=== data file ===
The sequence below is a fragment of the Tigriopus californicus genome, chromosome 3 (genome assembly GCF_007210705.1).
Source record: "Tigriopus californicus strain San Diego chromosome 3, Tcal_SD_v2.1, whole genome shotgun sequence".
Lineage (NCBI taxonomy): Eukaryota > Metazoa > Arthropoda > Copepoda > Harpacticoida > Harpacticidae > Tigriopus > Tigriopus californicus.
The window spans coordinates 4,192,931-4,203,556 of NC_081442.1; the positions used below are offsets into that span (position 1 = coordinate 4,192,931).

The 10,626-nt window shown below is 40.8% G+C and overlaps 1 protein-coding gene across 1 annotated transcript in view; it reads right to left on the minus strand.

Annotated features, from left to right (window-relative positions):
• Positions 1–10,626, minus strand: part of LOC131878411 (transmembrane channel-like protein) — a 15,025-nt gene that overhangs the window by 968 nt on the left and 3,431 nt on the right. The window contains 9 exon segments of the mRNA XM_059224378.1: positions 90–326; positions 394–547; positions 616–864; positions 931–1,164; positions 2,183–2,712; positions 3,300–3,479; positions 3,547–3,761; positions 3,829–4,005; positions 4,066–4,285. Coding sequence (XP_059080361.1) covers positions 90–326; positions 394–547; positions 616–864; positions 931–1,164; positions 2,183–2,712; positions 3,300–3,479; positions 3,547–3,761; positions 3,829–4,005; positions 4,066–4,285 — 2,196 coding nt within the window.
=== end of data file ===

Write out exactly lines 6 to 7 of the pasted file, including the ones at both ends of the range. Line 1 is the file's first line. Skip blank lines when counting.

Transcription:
Annotated features, from left to right (window-relative positions):
• Positions 1–10,626, minus strand: part of LOC131878411 (transmembrane channel-like protein) — a 15,025-nt gene that overhangs the window by 968 nt on the left and 3,431 nt on the right. The window contains 9 exon segments of the mRNA XM_059224378.1: positions 90–326; positions 394–547; positions 616–864; positions 931–1,164; positions 2,183–2,712; positions 3,300–3,479; positions 3,547–3,761; positions 3,829–4,005; positions 4,066–4,285. Coding sequence (XP_059080361.1) covers positions 90–326; positions 394–547; positions 616–864; positions 931–1,164; positions 2,183–2,712; positions 3,300–3,479; positions 3,547–3,761; positions 3,829–4,005; positions 4,066–4,285 — 2,196 coding nt within the window.